What is ‘actively employed’?

Ontario’s Court of Appeal looks at language in bonus plans
By Sarah Dobson
|Canadian HR Reporter|Last Updated: 09/23/2016

By Sarah Dobson

The wording of employment contracts continues to pose challenges for employers. Just ask one Ontario firm that was told to pay almost $60,000 in damages.

The Court of Appeal for Ontario case involved Trevor Paquette, who had worked for TeraGo Networks from 2000 until 2014 when his employment was terminated without cause. As both sides were unable to agree on a severance package, Paquette sued for wrongful dismissal.

The motion judge fixed the reasonable notice period at 17 months. But while the judge awarded damages based on the salary and benefits Paquette would have received during the notice period, he rejected the claim for damages for lost bonus payments.

“Paquette may be notionally an employee during the reasonable notice period; however, he will not be an ‘active employee’ and, therefore, he does not qualify,” said judge Paul Perrel.

Paquette appealed. At issue was whether Perrel erred in denying compensation for lost bonuses on the basis the plan required him to be “actively employed” at the time the bonus was paid.

Ontario Court of Appeal judge Katherine van Rensburg found the lower court made a mistake.

Paquette’s entitlement to bonus payments did not depend on whether he was notionally or in fact “actively employed” after his employment was terminated, she said. And Paquette’s claim was not for the bonuses themselves but for common law contract damages as compensation for the income he would have received had TeraGo not breached his employment contract by failing to give notice.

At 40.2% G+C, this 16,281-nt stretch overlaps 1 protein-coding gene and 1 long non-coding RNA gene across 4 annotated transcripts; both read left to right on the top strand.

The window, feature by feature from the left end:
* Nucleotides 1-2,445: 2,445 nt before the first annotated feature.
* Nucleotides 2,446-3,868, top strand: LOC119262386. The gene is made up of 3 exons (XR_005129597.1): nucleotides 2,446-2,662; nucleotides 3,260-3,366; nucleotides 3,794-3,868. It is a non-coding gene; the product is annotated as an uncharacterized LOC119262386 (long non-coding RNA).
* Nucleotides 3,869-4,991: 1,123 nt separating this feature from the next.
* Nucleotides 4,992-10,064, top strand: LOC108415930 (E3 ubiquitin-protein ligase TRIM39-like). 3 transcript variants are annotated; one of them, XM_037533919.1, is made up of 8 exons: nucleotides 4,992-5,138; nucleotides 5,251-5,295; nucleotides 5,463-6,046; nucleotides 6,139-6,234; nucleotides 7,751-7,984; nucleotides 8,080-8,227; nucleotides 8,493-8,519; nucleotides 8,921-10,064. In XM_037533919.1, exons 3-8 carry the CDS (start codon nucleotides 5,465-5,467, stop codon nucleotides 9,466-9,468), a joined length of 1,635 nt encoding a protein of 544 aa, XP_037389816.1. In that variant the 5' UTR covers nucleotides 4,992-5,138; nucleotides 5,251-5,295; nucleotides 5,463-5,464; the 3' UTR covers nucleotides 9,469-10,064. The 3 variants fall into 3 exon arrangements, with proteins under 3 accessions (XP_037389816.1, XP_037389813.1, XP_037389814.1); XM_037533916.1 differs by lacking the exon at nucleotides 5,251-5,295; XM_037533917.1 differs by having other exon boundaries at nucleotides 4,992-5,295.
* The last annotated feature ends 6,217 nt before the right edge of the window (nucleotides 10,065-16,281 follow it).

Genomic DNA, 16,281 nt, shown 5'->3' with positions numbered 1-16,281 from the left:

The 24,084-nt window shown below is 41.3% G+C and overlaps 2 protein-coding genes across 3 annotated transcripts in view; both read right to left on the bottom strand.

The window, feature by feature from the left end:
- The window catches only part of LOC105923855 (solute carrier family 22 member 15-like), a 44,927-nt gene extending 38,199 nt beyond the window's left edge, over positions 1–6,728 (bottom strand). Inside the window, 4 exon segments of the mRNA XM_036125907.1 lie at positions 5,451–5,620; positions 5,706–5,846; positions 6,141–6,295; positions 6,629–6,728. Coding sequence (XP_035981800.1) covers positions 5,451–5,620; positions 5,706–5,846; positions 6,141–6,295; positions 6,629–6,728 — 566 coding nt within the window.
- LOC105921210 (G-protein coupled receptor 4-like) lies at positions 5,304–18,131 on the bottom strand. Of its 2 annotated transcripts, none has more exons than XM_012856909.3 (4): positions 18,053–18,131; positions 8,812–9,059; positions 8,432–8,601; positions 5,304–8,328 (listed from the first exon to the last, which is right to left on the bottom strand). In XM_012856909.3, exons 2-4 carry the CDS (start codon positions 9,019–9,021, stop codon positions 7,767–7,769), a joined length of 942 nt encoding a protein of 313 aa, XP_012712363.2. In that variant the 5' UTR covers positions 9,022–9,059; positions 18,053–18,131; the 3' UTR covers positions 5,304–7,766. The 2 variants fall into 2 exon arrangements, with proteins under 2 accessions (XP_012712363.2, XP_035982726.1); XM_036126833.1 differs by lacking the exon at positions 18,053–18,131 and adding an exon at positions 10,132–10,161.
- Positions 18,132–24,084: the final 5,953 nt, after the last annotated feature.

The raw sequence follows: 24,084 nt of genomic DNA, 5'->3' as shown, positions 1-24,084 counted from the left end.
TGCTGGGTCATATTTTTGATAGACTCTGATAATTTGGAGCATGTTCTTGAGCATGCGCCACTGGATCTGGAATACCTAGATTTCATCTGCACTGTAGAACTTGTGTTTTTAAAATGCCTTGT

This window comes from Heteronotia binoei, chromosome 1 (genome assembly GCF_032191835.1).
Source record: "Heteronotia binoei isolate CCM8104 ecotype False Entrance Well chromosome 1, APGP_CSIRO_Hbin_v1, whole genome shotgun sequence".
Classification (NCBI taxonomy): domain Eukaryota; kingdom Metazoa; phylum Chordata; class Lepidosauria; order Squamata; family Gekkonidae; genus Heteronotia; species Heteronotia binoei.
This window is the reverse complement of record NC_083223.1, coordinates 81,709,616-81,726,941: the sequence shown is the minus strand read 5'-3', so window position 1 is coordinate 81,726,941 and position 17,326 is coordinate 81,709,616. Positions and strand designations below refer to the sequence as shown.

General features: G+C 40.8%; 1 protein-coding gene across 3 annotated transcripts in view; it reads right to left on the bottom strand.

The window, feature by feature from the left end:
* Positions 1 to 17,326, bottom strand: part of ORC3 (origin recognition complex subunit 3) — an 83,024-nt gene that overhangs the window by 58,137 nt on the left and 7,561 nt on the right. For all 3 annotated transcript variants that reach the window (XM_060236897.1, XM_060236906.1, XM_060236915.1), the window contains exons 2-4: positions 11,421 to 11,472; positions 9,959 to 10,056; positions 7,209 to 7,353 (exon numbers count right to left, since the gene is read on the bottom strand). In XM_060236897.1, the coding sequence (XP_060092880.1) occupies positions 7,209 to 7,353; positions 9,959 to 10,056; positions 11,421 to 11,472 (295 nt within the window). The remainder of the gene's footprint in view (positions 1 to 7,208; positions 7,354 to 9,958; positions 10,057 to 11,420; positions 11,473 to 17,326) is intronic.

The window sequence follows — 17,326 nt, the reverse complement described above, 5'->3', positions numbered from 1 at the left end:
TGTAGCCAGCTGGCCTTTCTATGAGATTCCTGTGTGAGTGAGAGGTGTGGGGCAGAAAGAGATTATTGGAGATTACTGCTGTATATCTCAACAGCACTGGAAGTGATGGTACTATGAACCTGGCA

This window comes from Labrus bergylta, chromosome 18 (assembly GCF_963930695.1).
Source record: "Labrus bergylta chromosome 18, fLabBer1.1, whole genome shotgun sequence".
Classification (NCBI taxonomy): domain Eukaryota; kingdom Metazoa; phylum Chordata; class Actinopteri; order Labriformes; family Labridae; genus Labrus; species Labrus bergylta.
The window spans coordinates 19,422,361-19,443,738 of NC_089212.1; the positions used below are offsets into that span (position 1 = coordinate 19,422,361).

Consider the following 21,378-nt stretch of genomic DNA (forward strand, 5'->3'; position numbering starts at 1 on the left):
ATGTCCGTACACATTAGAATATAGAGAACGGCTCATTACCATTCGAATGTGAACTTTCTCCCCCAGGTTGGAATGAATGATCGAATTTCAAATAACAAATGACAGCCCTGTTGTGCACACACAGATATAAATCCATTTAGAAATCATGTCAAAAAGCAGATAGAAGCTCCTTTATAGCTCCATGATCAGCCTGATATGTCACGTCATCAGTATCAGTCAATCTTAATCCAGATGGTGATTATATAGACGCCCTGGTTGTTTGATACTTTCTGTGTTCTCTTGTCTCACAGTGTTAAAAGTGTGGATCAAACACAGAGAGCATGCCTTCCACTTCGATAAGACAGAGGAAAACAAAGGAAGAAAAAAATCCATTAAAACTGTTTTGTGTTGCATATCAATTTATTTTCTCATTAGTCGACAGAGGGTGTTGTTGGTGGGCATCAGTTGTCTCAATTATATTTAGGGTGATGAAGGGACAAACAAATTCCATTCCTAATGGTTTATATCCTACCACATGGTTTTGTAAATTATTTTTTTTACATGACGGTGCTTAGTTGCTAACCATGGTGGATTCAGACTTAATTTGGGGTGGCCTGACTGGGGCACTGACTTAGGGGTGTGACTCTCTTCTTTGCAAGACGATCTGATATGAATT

“The question is not whether the contract or plan is ambiguous, but whether the wording of the plan unambiguously alters or removes the appellant’s common law rights,” said Rensburg.

In the end, Paquette was entitled to compensation as part of his damages for wrongful dismissal for the loss of his bonus for 2014 and the lost opportunity to earn a bonus in 2015. Using an averaging approach, this meant additional damages of $58,386.64.

Past issues revisited
This issue came up in the past around stock option plans as companies weren’t really thinking a lot about what happens upon termination of employment, said Douglas MacLeod, principal at MacLeod Law Firm in Toronto.

“The courts interpreted the language to say, ‘As long as the options were granted or vested during the notice period, then that would continue tohappen.’”

So corporations went back and revised the language “so it was very clear the day after you were shown the door, no other options were going to vest or you weren’t going to get any new options. Or they sometimes had clauses where you had to exercise within 30 or 90 days of term, something like that — but at least they dealt with the issue.”

This case is similar, he said.

“The initial drafting, on the face of it, seems pretty clear but the courts are saying now, like they did back then, you need to be really, really, really clear if you’re going to take away somebody’s rights during the common law notice period and this panel of judges didn’t think the existing language was clear enough.”